About the size of a domestic pigeon, adult bandtails average just a little less than 8 ounces in weight, the females weighing about 0.8 ounces less than the males. Both sexes have an overall blue-gray appearance, and it is only after close inspection that one notices the male's rosier breast and more iridescence on the nape of the neck; otherwise, the sexes are similar. In autumn, adults can be differentiated from their young by the adult's chrome-yellow bills and feet, white crescent at the nape of the neck, and the dark gray band across the top of the tail that gives the bird its name.
Bandtails are birds of the mountains and usually nest in mixed conifer forests, ponderosa pine forests, or in dense stands of evergreen oaks and pines between 4,500 and 9,100 feet elevation. As migratory birds, bandtails are usually only present in Arizona from late March through mid-October. Breeding generally takes place sometime in May and may continue through the summer, with some birds nesting twice and even three times in some years. The normal clutch is one glossy white egg, or occasionally two, so that the species' reproductive potential is low. After feeding on acorns and other fall mast crops, most Arizona bandtails migrate southward to the Sierra Madre Occidental in Mexico to spend the winter months.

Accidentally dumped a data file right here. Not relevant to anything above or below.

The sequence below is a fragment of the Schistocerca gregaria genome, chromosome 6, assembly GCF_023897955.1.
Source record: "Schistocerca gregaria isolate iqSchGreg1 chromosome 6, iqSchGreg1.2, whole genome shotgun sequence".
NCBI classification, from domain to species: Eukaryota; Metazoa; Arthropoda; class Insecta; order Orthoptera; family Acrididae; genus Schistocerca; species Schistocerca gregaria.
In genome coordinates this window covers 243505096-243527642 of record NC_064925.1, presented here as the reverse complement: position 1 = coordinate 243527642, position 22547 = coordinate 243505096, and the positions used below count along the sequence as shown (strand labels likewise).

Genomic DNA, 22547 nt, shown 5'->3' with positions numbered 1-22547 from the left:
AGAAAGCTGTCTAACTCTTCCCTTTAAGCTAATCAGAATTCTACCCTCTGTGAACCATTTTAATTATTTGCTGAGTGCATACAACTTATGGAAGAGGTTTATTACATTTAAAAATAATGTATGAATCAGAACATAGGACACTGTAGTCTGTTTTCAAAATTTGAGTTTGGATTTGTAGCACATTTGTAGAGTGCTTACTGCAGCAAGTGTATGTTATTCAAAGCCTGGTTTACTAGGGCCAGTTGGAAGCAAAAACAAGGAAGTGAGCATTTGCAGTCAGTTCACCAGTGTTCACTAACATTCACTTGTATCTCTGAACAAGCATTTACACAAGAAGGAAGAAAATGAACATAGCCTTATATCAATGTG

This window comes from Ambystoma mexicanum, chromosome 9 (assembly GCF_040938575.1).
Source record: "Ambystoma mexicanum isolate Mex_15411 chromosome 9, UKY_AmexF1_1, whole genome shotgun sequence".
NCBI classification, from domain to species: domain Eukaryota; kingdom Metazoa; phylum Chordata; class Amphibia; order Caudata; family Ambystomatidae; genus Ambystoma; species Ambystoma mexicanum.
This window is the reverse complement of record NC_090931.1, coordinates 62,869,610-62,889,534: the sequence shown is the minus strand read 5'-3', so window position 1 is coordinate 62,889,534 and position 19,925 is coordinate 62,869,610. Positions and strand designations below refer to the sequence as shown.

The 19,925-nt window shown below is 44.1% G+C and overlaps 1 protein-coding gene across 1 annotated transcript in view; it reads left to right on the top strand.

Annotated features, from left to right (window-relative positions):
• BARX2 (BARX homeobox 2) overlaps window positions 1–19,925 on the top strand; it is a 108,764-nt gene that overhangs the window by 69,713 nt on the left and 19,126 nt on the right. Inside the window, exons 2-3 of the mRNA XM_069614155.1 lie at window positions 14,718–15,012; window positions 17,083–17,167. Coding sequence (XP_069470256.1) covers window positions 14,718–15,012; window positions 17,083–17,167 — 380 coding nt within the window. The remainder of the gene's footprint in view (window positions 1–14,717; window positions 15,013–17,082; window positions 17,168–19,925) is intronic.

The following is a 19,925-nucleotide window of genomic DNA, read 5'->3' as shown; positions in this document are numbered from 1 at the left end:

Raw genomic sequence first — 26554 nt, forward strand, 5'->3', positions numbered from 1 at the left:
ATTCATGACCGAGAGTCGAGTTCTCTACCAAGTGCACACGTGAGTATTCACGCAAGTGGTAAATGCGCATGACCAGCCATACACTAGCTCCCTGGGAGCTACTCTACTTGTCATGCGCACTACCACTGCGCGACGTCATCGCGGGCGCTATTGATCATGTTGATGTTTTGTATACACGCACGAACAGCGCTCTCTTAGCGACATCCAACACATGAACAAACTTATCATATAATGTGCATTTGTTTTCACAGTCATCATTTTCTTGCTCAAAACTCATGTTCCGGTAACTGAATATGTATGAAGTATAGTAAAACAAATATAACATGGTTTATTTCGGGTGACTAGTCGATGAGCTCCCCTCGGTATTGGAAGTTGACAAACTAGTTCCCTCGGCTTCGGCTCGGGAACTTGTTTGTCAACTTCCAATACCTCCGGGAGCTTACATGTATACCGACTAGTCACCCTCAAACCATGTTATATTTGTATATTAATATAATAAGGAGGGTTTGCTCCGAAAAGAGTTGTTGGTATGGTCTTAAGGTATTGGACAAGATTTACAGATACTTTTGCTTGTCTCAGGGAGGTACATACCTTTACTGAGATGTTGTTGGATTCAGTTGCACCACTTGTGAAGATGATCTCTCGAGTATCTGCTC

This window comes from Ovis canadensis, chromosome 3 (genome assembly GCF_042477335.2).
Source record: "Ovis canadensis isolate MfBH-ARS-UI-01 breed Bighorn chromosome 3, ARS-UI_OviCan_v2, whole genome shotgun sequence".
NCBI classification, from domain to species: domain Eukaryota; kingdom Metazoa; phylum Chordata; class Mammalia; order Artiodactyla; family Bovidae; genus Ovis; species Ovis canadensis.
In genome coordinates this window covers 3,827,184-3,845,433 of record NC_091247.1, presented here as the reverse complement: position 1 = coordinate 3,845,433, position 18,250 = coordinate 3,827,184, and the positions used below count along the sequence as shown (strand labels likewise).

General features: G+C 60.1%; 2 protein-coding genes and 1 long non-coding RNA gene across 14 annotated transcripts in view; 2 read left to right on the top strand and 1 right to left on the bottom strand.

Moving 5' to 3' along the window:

Hunting and Trapping History
Bandtail hunting has an erratic history in Arizona. After the season was closed in 1951 for a perceived lack of birds, interest in band-tailed pigeons waned until in the 1960s a series of studies were initiated in the "four-corner" states of Arizona, New Mexico, Colorado and Utah. These studies included an experimental season, which opened in 1968, and continued through 1972. Hunt information showed a limited but dedicated interest in the band-tailed pigeon as a game bird with the maximum number of hunters and birds harvested being 1,067 hunters and 3,545 pigeons in 1970. The numbers of both pigeons and pigeon hunters has since fallen off with only 146 bandtails reportedly taken in 1996. Now it appears that band-tailed pigeon numbers may again be inching upward.